I think, first and foremost, you HAVE to set aside some time to spend with your dog when you are home. When you get home from clinical, play ball or something with your dog for an hour or so. On your days off from clinical, take your dog for walks. It's doable. If people can take care of their human children, I don't think it's impossible to take care of a dog :)
As far as the "potty" issue, have you tried potty pads? They're basically like chux for dogs. That way your dog doesn't have to wear a wet diaper all day, and you don't have to worry about your personal belongings getting urinated on. Some people (and stay with me here) also train their dogs to use a litter box while in the house. I think either way you go, you will have some training to do, and there will almost definitely be an adjustment period, but you just have to stay on top of it and I think it will pan out. If push comes to shove, do you have someone who could stop by your apartment to let the dog out when you have clinical? Family? Friend? Neighbor? Hire a dog walker to do it?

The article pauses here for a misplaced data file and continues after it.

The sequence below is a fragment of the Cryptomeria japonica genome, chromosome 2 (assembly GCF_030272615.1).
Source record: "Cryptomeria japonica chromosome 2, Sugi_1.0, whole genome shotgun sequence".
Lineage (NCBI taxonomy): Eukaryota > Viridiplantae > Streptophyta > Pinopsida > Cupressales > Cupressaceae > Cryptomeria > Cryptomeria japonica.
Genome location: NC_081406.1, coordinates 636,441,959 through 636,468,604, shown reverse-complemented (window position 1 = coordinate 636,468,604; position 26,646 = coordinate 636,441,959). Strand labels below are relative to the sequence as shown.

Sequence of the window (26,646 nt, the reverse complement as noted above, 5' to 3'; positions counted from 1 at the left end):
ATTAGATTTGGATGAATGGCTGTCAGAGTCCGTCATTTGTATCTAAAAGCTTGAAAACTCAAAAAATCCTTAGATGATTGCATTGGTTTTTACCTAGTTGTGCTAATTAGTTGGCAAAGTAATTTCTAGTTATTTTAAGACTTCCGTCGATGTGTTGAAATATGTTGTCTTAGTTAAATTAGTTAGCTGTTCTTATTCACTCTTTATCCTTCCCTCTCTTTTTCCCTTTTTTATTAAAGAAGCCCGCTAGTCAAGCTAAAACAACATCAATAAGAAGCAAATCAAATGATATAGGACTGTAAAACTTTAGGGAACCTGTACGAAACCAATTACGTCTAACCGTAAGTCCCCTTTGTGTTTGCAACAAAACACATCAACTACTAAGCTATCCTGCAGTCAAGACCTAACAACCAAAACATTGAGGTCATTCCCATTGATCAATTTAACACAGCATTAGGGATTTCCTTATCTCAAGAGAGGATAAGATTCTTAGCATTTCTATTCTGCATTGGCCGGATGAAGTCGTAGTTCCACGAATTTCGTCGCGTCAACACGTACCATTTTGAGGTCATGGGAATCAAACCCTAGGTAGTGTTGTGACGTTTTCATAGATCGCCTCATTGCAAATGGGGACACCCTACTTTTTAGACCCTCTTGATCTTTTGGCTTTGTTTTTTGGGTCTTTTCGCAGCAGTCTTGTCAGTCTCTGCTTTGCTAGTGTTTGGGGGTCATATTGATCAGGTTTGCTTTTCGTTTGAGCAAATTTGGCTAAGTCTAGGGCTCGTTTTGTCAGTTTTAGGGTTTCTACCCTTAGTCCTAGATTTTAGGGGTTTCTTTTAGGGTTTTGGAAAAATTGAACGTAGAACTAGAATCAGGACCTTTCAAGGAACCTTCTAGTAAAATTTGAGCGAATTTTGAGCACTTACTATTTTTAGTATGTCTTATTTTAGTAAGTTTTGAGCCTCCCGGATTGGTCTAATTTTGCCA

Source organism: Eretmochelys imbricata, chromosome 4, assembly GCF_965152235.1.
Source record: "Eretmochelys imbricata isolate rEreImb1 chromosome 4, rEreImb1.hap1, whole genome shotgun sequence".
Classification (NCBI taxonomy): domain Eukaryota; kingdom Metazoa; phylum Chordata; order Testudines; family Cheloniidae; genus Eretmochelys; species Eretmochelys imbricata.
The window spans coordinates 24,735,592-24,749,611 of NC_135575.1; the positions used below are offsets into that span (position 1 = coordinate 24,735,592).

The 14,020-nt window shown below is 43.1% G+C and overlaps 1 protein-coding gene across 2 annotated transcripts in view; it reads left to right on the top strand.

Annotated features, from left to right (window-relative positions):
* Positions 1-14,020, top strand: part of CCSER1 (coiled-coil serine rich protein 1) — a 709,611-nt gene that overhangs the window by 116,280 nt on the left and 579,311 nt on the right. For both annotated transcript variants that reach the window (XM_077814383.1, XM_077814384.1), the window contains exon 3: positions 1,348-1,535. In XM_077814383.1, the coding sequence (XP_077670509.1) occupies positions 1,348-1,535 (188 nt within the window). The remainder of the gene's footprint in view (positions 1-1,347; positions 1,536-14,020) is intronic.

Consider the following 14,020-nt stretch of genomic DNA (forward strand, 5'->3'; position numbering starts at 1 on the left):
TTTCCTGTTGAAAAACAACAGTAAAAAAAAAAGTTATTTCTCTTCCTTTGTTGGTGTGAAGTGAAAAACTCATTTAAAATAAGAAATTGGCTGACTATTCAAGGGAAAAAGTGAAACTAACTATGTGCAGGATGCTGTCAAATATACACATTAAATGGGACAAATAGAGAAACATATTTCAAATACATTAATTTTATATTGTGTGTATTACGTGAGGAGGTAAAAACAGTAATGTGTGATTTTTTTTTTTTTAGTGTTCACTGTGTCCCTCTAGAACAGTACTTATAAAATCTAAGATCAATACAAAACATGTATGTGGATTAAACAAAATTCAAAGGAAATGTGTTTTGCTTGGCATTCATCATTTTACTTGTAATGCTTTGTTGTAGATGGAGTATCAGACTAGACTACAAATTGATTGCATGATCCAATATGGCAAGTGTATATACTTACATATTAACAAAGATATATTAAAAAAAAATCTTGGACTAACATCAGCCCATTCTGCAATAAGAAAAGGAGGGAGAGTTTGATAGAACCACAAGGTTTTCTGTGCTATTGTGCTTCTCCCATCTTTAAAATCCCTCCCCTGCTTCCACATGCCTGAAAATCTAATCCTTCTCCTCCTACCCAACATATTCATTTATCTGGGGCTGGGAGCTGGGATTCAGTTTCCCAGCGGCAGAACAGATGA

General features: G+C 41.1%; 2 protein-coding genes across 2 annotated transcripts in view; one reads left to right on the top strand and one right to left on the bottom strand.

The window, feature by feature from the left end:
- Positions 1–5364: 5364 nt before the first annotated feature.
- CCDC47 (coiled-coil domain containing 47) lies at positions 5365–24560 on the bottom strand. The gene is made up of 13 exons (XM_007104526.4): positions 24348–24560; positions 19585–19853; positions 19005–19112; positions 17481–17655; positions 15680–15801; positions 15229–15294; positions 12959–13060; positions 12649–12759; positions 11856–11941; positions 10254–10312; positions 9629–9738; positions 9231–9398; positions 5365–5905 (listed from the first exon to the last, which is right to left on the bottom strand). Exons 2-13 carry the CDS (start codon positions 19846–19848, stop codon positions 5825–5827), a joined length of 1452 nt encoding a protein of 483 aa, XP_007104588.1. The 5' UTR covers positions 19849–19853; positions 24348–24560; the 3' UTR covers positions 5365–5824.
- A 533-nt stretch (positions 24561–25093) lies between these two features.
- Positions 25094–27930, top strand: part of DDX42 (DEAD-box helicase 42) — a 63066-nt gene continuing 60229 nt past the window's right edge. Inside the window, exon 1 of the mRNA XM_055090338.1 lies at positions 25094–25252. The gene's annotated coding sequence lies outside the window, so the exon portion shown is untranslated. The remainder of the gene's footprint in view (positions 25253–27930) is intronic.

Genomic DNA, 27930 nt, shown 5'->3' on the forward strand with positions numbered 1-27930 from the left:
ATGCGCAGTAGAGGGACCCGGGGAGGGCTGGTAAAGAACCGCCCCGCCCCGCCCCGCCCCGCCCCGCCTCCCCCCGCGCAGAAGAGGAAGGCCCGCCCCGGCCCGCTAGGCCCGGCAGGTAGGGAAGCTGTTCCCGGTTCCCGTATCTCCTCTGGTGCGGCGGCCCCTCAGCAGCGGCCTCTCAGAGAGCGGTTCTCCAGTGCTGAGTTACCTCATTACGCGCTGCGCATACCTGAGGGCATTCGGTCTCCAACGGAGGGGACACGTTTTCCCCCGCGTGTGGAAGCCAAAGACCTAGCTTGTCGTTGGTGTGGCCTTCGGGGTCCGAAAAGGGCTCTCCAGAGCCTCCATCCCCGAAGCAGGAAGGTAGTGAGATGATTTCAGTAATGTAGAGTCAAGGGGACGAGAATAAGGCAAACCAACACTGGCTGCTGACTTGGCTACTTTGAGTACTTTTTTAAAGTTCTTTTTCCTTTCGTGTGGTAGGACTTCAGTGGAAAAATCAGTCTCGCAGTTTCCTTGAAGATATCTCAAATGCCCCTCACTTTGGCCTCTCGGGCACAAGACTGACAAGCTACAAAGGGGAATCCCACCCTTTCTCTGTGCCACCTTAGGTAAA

Will you cage your dog when you leave, or will he get to run around the house? If you cage him, consider getting a large collapsable cage. They are about 5 feet long, by 4 feet wide, and probably about 3 feet tall. Even if you just use it on clinical days, it folds down small enough to slide under your bed (and it takes
Then of course the basics - food, water, toys, source of natural light (open blinds), a nightlight/lamp on a timer if you're going to be gone past dark. You can turn on the radio to a talk show station so your dog can hear human voices throughout the day (this supposedly reduces separation anxiety, but I haven't actually seen/read any actual literature on it, so I'm not sure).
Hopefully these tips help. They're just a combination of things used by a few nurses I know.